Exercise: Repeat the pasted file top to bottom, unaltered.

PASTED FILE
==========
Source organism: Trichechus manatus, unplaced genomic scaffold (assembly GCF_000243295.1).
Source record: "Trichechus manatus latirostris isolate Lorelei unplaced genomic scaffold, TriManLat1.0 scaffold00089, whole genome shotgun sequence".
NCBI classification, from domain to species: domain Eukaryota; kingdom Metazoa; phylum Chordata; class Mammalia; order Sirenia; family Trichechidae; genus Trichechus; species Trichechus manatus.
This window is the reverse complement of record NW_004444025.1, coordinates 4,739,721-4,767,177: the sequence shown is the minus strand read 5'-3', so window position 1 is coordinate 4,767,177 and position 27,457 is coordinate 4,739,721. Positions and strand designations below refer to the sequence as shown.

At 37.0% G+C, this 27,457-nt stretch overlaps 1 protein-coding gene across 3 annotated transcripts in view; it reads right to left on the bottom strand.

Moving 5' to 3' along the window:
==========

Source organism: Trichechus manatus, unplaced genomic scaffold (assembly GCF_000243295.1).
Source record: "Trichechus manatus latirostris isolate Lorelei unplaced genomic scaffold, TriManLat1.0 scaffold00089, whole genome shotgun sequence".
NCBI classification, from domain to species: domain Eukaryota; kingdom Metazoa; phylum Chordata; class Mammalia; order Sirenia; family Trichechidae; genus Trichechus; species Trichechus manatus.
This window is the reverse complement of record NW_004444025.1, coordinates 4,739,721-4,767,177: the sequence shown is the minus strand read 5'-3', so window position 1 is coordinate 4,767,177 and position 27,457 is coordinate 4,739,721. Positions and strand designations below refer to the sequence as shown.

At 37.0% G+C, this 27,457-nt stretch overlaps 1 protein-coding gene across 3 annotated transcripts in view; it reads right to left on the bottom strand.

Moving 5' to 3' along the window: